Open-plan offices have been a normal part of office life for decades and continue to be the ‘go-to’ layout for workplaces. Yet studies are increasingly showing that there are many problems associated with this more communal style of office space. Having so many employees together in one room was originally thought to be a good thing as it would increase communication between them, but as researchers at the University of Sydney have discovered: “Benefits of enhanced ‘ease of interaction’ were smaller than the penalties of increased noise level and decreased privacy resulting from open-plan office configuration.” We take a look at the top 5 problems associated with open-plan offices:

1 Noise

Sometimes people need to get their heads down and quietly get on with their work. At other times, they need to ask a colleague a question or make an important or sensitive phone call. Or maybe they just need to take a quick break and want to have a chat. The problem with this in an open-plan office is that everyone’s needs are different, and someone suddenly talking will disturb other colleagues who’ve just settled down to an important task.

New sound masking technology has been developed that can help address the problem of noise in open-plan offices, and it’s fairly cheap to install. Sound masking is different from white noise in that it’s more than just an ambient sound. It’s actually engineered to make conversational interruptions less distracting, giving every staff member more privacy from other people talking, at the same time as giving them more privacy when they are the one talking!

2 Focus

Noise has a significant effect on people’s ability to focus on a task. The intermittent talking that people find most distracting can have major repercussions on productivity. One researcher’s meta-analysis of nearly 250 noise studies found that it’s the variation in the volume and rhythm of talking that affects performance. And given that it takes around 23 minutes to refocus on a task once you’ve been interrupted, any break in focus is going to impair productivity.

3 Privacy 

The lack of privacy in open-plan offices is actually making workers communicate less. Conscious of the fact that anyone can listen in to anyone else’s conversation, people have become reluctant to talk, whether that’s on the phone or to colleagues in the office. Studies have found that people who move from small offices to open-plan layouts consequently spend 73% less time talking face-to-face, whereas the use of emails and electronic messaging rises by 67%. This lack of privacy means staff members can think they’re being watched all the time, which ultimately leads to job dissatisfaction and less engagement.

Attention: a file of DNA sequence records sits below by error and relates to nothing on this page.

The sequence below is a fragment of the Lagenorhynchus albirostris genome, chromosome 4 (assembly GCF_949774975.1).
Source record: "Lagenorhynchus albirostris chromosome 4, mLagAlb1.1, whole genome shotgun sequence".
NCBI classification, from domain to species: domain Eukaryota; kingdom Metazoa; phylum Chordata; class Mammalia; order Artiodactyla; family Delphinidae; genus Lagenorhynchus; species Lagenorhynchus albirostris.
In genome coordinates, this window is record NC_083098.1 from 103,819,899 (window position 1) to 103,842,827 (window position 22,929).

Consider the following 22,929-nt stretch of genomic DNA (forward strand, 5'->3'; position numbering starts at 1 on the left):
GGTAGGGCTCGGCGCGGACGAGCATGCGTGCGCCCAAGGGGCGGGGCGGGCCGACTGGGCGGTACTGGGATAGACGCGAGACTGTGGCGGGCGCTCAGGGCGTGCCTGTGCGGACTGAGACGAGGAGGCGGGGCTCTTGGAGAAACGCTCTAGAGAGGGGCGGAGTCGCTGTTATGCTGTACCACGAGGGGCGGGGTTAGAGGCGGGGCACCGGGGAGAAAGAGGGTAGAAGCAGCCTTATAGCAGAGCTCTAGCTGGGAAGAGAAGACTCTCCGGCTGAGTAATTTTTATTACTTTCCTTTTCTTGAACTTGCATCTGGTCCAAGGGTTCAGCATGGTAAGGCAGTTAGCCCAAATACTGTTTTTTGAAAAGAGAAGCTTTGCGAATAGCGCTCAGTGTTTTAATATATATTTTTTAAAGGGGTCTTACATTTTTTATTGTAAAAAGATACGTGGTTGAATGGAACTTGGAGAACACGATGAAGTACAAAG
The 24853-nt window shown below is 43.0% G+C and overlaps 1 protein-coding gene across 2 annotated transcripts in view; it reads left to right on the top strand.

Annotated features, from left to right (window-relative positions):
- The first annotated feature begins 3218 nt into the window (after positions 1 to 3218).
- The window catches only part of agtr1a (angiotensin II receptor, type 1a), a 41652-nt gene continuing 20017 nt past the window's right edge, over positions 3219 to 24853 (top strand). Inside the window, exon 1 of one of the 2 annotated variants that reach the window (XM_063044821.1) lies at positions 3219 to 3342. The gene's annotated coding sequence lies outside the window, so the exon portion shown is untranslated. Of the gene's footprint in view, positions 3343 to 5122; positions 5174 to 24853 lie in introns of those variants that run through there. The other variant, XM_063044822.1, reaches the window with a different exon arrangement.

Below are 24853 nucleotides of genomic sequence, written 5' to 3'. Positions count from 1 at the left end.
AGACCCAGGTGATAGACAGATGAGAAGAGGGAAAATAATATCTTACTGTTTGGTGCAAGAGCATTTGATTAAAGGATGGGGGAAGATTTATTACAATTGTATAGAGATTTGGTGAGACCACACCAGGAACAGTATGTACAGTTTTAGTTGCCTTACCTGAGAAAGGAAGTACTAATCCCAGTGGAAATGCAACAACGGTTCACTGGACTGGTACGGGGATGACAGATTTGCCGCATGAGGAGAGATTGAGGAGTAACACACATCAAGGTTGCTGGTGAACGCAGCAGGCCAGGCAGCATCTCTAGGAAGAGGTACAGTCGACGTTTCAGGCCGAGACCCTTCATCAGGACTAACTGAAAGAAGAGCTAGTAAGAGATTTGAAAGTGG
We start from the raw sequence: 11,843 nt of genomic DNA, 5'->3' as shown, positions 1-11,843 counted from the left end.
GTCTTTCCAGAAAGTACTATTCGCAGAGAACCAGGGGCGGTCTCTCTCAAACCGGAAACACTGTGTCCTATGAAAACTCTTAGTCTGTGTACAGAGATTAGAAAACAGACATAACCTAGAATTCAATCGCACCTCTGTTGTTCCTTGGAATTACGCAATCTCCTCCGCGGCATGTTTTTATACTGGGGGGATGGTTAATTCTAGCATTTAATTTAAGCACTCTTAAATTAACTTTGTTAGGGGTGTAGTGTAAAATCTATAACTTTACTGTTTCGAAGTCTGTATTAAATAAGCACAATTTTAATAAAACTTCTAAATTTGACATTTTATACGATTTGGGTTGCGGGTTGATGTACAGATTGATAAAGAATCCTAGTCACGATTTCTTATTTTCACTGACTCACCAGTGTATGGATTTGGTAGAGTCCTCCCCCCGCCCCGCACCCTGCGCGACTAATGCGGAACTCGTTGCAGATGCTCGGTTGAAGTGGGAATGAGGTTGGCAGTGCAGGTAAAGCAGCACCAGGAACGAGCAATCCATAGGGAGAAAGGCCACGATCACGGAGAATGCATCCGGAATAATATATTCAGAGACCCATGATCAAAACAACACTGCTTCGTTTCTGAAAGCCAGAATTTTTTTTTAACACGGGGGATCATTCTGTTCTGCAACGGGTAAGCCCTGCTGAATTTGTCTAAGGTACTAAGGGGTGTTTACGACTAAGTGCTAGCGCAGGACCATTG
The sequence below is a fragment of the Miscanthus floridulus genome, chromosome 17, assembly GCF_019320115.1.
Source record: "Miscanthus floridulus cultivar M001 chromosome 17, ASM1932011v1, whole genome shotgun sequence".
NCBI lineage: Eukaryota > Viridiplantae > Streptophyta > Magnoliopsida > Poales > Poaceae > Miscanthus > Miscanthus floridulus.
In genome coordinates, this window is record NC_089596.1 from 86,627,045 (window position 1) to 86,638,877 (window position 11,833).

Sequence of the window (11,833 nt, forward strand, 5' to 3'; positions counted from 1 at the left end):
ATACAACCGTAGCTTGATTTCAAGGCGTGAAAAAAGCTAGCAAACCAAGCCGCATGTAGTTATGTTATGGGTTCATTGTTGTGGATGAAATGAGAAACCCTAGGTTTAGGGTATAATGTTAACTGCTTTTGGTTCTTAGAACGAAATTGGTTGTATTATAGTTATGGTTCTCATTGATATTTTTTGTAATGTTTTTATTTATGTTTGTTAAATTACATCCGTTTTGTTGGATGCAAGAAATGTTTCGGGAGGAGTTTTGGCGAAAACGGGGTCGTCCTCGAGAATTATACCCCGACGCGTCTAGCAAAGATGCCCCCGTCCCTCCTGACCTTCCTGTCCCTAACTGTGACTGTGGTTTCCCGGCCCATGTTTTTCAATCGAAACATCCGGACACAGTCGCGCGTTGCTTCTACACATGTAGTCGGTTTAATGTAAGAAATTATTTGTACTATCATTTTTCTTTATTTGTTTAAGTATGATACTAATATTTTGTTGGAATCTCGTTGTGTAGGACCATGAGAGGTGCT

4 Health 

Workers in open-plan offices are more likely to suffer from health-related problems. One study found that, when exposed to typical open-plan office noise levels, participants had raised adrenaline levels which impaired their ability to concentrate and resulted in a loss of motivation.

Researchers also noticed that participants were less aware of their posture, which is likely to result in musculoskeletal problems later on.

Then there’s a problem with germs. A survey by Canada Life found that workers in open-plan offices took more sick days than home workers – an average of 3.1 days a year compared with the 1.8 days taken by those who work remotely. Another survey carried out at the Copenhagen National Research Centre for the Working Environment concluded that the more people in the office, the greater their chances of becoming ill.  Compared to those working in single person offices, those in offices shared between 2 took 50% more sickness days, those in 3-6 person offices took 36% more days and in open-plan offices that figure rose to 62%.

5 Productivity

All these problems combine to result in a loss of productivity. With the distractions of noise, the inability to focus and the feeling that someone’s always looking over their shoulder, plus the increased chances of becoming ill, people working in open-plan offices are less motivated.

In fact, a review by researchers at Salford University found that, “issues of acoustic comfort and privacy have been identified as significant issues impacting on occupant productivity”

Maybe the open-plan office wasn’t such a good idea after all, but while it remains the norm, there are measures you can take to counteract the negative effects. Contact us if you are interested in installing sound masking technology.

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